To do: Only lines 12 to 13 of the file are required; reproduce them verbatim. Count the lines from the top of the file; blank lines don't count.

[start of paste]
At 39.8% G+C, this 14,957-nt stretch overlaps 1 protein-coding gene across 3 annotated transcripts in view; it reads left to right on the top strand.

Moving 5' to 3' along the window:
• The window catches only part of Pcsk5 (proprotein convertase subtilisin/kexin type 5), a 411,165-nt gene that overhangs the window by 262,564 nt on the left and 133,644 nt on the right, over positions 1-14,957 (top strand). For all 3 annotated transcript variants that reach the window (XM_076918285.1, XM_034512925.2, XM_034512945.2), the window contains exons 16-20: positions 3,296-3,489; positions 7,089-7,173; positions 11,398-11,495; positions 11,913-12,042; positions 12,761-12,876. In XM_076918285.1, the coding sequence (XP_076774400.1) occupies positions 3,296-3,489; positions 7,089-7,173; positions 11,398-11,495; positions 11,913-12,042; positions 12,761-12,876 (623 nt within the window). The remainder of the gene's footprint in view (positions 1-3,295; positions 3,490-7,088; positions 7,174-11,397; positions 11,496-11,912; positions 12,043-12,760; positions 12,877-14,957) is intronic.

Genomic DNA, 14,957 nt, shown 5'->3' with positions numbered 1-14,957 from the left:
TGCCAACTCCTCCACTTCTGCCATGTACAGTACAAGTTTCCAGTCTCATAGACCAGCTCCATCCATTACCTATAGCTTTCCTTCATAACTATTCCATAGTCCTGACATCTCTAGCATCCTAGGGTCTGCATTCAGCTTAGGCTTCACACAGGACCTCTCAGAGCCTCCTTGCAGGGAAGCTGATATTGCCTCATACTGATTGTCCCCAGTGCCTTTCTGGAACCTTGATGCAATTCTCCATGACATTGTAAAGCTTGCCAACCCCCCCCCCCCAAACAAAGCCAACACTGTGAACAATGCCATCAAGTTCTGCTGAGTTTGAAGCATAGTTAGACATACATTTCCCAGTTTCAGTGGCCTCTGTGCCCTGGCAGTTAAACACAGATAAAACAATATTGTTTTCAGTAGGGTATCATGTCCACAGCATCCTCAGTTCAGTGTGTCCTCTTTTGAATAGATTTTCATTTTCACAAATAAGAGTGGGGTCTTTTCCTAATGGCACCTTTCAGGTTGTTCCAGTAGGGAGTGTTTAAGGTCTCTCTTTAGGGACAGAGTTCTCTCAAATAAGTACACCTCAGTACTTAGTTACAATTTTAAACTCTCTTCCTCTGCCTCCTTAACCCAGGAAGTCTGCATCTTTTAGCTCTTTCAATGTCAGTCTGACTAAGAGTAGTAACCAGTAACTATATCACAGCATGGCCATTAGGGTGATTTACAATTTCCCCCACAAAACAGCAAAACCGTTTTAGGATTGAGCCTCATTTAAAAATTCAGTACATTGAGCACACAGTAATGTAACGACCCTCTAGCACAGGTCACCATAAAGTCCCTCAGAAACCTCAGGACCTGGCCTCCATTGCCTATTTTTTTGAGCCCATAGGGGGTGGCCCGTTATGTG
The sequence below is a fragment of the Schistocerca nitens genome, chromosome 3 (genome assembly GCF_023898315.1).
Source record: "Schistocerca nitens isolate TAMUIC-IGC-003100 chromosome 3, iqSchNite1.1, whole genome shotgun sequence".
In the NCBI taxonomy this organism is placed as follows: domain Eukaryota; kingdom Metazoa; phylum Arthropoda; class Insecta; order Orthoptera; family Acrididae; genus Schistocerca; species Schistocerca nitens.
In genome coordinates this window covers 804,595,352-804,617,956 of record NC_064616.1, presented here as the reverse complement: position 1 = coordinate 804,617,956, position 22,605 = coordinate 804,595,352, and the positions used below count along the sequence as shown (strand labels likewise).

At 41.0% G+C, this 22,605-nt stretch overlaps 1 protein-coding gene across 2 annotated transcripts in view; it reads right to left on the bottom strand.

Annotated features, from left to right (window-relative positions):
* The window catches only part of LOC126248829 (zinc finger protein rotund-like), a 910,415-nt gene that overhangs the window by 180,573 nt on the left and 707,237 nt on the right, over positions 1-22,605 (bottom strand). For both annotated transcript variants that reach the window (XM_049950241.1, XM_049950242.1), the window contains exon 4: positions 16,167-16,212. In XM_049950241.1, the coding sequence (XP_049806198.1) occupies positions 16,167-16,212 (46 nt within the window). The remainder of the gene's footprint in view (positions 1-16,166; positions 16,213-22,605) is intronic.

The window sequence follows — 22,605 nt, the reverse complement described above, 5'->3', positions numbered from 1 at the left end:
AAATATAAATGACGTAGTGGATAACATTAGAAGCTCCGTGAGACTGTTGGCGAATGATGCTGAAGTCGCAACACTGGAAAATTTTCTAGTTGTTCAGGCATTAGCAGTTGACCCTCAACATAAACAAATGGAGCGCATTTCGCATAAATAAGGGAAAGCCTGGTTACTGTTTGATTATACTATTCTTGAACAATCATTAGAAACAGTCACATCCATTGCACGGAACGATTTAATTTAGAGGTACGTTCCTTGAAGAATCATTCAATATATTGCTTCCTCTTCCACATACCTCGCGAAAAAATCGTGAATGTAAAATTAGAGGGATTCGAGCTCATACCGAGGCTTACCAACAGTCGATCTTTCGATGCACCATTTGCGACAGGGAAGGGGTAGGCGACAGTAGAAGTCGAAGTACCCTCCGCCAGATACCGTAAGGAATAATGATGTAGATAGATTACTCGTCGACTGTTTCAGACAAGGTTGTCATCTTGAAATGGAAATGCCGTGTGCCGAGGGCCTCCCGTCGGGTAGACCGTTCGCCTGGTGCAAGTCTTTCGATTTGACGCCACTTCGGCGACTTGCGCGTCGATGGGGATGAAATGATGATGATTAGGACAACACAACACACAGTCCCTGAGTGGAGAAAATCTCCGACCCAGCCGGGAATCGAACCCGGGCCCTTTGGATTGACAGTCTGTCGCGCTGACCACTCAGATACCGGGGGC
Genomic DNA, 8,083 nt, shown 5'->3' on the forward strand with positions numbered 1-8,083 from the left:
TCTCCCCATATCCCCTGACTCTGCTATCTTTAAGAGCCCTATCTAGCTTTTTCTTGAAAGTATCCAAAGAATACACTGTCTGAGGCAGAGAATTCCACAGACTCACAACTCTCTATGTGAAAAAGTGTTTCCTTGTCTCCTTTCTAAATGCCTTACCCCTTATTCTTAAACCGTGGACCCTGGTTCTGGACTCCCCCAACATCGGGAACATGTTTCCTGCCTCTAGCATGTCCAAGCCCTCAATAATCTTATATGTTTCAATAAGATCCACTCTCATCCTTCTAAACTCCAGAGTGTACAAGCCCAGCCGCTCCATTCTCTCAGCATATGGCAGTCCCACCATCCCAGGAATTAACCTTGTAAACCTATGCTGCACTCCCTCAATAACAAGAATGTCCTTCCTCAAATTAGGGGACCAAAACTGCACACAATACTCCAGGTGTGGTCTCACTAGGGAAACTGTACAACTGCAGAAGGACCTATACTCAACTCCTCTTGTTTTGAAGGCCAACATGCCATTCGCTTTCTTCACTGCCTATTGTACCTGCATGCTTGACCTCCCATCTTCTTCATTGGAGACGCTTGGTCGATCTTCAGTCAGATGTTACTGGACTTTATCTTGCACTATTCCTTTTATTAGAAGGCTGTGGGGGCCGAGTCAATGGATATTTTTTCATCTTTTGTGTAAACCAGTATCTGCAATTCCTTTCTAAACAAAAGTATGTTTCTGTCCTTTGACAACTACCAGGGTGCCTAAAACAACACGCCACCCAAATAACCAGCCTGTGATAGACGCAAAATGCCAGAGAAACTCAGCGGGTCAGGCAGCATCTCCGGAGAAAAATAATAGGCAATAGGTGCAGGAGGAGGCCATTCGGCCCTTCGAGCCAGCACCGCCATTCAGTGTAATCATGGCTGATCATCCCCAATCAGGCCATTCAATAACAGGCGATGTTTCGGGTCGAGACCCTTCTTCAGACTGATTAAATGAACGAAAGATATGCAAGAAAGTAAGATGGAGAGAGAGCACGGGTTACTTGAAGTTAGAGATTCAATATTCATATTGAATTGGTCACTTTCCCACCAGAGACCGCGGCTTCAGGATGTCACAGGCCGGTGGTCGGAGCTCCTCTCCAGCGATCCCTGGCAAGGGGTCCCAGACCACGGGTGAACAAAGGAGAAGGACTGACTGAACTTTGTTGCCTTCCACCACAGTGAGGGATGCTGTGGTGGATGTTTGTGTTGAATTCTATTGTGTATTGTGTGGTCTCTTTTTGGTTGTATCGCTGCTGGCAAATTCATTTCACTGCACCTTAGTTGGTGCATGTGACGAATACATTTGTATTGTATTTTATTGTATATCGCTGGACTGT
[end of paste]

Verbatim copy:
* The window catches only part of LOC126248829 (zinc finger protein rotund-like), a 910,415-nt gene that overhangs the window by 180,573 nt on the left and 707,237 nt on the right, over positions 1-22,605 (bottom strand). For both annotated transcript variants that reach the window (XM_049950241.1, XM_049950242.1), the window contains exon 4: positions 16,167-16,212. In XM_049950241.1, the coding sequence (XP_049806198.1) occupies positions 16,167-16,212 (46 nt within the window). The remainder of the gene's footprint in view (positions 1-16,166; positions 16,213-22,605) is intronic.

The window sequence follows — 22,605 nt, the reverse complement described above, 5'->3', positions numbered from 1 at the left end: